UCLA latest to have facility issues

The first thing that came to mind was -- actually, check that. That was really more like the third thing.

The first reaction was visceral. "That's a lot of water." The second was a joke about "Chinatown," that maybe if everyone had known all that water was already running through the mains, Jake Gittes wouldn't have lost half a nose. But the third thing that came to mind, seeing the footage of a broken UCLA water main flooding Pauley Pavilion, was: "Not another season at the L.A. Sports Arena."

Every story about the Bruins' flood provided a reminder that Pauley Pavilion received a three-year, $136 million renovation that finished in 2012. Fewer mentioned that in 2011-12, as the arena was finished, UCLA basketball had to spend an entire season playing at the old L.A. Sports Arena, a municipal building that has been only sporadically updated since its groundbreaking in 1958. The idea of UCLA -- a program that has to work to lure fans into a brand-new arena, let alone a dying one -- spending another season at the Sports Arena was a fate worse than any damaged hardwood.

Fortunately, it won't come to that. Crews have already finished repairing the water main in question, and UCLA athletic director Dan Guerrero has insisted he's not even considering playing anywhere but Pauley next season. So good news.

Which brings us to the fourth thing: When was the last time an arena flooded, anyway? Here are five other college hoops facilities problems of recent vintage. One of them even got its own documentary.

Texas vs. UCLA, 2011. Let's start with the Sports Arena itself! It was still early in the 2011-12 season when the Bruins got their first taste of life between renovations: On Dec. 3, with 3:59 to play in the first half, Texas forward Alex Wangmene was mid-free throw when the power in the arena suddenly disappeared. It took several minutes for the overhead lights to return; the arena announcer blamed a power surge for the problem. Then UCLA's band played "All of the Lights." It's a song good enough (and so brass-heavy in its original composition) that it hardly needs such an elaborate introduction. I wish I could find a video, but I'm not sure anyone except the band was actually there.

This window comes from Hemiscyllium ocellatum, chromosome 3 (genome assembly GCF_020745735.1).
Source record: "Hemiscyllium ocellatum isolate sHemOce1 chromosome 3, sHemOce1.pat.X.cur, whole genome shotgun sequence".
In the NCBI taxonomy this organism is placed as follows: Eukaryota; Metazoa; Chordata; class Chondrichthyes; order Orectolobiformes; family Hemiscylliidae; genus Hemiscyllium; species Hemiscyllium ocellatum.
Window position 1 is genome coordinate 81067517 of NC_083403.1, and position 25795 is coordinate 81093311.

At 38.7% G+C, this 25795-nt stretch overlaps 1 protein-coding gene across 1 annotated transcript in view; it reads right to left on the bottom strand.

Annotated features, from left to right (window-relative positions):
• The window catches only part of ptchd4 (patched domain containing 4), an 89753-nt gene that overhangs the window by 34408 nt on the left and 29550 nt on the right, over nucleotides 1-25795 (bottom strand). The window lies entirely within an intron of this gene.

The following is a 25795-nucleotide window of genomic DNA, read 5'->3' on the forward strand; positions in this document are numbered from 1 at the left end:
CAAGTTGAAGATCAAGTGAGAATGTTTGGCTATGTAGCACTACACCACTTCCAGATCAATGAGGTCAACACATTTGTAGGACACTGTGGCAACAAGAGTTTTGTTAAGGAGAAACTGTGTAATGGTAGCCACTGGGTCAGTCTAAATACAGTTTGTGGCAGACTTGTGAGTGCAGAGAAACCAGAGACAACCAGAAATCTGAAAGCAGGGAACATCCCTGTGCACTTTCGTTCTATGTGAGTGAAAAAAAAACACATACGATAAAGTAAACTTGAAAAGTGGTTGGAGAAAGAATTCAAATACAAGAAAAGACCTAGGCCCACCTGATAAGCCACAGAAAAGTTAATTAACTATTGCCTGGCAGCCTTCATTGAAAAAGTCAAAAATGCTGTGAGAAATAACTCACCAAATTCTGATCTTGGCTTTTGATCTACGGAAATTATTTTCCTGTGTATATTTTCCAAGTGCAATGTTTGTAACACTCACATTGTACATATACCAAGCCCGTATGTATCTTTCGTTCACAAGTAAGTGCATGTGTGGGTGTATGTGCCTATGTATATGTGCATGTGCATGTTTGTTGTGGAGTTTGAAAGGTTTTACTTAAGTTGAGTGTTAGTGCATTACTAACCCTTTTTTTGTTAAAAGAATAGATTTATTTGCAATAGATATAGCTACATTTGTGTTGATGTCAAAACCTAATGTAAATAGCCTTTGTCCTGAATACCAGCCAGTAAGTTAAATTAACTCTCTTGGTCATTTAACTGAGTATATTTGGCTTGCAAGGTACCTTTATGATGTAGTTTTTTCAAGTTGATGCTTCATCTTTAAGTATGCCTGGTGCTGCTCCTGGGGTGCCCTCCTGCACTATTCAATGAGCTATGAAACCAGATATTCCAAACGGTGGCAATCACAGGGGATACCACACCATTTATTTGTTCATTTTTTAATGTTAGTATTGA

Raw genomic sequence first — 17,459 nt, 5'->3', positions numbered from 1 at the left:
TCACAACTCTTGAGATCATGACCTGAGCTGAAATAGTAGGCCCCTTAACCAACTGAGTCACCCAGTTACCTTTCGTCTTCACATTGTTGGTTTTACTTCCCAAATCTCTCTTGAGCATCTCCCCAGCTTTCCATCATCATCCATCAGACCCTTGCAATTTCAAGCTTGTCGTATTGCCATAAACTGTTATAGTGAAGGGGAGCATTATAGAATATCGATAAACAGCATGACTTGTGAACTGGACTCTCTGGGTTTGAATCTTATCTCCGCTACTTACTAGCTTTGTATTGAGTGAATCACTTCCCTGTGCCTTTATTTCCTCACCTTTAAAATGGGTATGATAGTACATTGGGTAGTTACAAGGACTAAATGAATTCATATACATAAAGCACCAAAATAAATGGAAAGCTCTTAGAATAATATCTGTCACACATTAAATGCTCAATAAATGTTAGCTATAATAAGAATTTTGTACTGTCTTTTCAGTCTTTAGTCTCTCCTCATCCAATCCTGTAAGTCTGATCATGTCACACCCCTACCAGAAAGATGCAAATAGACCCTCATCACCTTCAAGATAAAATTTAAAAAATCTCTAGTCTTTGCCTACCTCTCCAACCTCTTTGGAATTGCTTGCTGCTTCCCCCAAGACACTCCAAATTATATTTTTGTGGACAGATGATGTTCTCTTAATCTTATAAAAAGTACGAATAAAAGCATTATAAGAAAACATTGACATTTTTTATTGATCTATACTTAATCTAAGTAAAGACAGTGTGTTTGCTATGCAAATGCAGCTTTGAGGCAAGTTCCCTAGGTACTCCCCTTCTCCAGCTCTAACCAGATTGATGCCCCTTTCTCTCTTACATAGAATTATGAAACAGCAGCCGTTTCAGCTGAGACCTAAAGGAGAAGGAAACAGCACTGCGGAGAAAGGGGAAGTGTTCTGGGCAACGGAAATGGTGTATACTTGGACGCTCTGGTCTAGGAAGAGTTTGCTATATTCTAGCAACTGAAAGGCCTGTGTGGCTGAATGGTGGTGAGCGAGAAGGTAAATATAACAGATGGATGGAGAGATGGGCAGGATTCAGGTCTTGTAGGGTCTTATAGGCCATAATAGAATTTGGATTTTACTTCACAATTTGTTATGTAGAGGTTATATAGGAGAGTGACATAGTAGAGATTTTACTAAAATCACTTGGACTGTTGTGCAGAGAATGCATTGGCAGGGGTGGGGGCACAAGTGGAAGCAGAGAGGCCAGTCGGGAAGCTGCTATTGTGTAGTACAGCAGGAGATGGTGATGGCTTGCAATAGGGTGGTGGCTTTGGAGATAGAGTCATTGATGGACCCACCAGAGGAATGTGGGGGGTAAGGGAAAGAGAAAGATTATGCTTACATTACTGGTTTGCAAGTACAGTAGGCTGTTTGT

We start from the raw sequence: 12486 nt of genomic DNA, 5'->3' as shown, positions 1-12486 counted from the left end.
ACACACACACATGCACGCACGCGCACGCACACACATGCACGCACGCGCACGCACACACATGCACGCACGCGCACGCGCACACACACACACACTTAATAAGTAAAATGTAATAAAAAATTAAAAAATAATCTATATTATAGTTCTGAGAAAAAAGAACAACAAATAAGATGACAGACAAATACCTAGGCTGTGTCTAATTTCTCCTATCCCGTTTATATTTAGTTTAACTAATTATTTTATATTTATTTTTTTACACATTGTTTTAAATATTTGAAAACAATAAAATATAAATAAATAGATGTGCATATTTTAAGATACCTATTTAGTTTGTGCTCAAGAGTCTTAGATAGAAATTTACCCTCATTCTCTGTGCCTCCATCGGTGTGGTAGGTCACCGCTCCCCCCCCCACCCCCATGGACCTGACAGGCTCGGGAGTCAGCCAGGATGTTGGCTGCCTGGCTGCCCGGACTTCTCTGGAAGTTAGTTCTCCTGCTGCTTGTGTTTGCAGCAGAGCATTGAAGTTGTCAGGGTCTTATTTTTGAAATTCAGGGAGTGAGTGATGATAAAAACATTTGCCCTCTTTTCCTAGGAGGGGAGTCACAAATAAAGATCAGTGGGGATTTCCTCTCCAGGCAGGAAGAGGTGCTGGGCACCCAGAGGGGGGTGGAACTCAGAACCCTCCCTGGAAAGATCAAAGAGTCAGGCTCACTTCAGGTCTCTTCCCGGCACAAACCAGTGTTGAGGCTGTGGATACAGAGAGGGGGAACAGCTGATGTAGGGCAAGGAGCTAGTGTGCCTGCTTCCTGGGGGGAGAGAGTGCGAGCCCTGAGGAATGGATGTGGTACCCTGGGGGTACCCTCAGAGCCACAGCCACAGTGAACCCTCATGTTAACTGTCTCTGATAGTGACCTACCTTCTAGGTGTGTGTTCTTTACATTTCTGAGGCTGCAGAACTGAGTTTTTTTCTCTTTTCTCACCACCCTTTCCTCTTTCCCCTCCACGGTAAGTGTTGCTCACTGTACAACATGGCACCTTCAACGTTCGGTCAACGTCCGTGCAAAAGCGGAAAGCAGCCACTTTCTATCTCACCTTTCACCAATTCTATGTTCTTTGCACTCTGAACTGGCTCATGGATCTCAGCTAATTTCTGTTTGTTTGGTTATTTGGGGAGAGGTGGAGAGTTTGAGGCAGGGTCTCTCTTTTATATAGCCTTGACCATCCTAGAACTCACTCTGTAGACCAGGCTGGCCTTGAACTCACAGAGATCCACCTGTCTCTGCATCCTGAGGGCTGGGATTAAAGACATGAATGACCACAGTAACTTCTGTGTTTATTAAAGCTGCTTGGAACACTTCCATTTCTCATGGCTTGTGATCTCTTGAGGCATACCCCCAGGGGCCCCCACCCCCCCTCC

Bud Walton Arena, 2013. Last September, heavy fall rains caused Arkansas' home gym, Bud Walton Arena, to flood overnight. Letting rain infiltrate your huge campus building is probably indictment enough, but the flood highlighted Arkansas's long-term status as the only school in the SEC without a viable basketball practice facility. As Arkansas Fight! wrote at the time: "... Bud Walton was flooded but it wasn't a big deal because the team was comfortably playing in the program's state-of-the-art practice facility preparing for the season that starts in a couple of weeks and the team was practicing at UA's HPER Building, the student recreational center. ... Pretty soon, we won't even be able to point and laugh at the Tad Pad to make ourselves feel better." In November, Arkansas found the money for a practice facility. In December, it broke ground. That's a happy ending, right?

Britney Spears in Lubbock, 2002. This might be my favorite: In 2002, at the height of her fame, Texas Tech's United Spirit Arena (now United Supermarkets Arena) hosted none other than Britney Spears. But after her second song, "(You Drive Me) Crazy" (a classic tune), the arena power went out. Spears and her promoter went onstage to explain that the show was canceled. Tickets were refunded, but the date was never rescheduled. Her fans were, shall we say, unhappy. "A ticket refund will not compensate us for all the money we spent on plane tickets, a hotel room and other numerous expenses," Cody Bradstreet told the Daily Toreador. "I will never buy another ticket, CD or anything related to Britney Spears. In fact, I will never buy another Pepsi."

Hurricane Sandy at Hofstra, 2012. In 2012, Hofstra had one of the rougher preseasons in college hoops memory. First, its arena was blocked off for two weeks in preparation for the second presidential debate. Two weeks later, Hurricane Sandy came roaring through Long Island and the surrounding area. Hofstra coach Mo Cassara rode out the storm at his office, which became a makeshift dog kennel and storm bunker. Thanks to an electrical short, the arena horn went off for 30 straight minutes. That is my nightmare.

The 2008 SEC tournament. It's the granddaddy of all recent power-and-weather-related arena issues. ESPN's Mark Schlabach and Andy Katz were there. These are the first two paragraphs of their story:

ATLANTA -- A severe storm ripped a hole in the roof of the Georgia Dome during the Southeastern Conference tournament Friday, delaying Mississippi State's 69-67 overtime win over Alabama for more than an hour and postponing a game between Georgia and Kentucky. As Mississippi State led 64-61 with 2:11 left in overtime, a loud blast was heard inside the dome. The girders near the dome's roof began to swing, and a gaping section of the north part of the roof was ripped open, dropping debris that included nuts and bolts.

On the occasion of ESPN's documentary "Miracle 3," SBNation's Spencer Hall revisited his memories of the event -- players stopping at midcourt to listen to the storm, the "oddly tranquil" sight of the Atlanta skyline through the Georgia World Congress Center's walls. "It was terrifying, humid, a bit evil, and more thrilling than I really still want to admit," Hall wrote. "What I remember was everything -- sports being the least of those things -- disappearing, and in a few seconds being replaced by genuine undistilled chaos." That just about sums it up.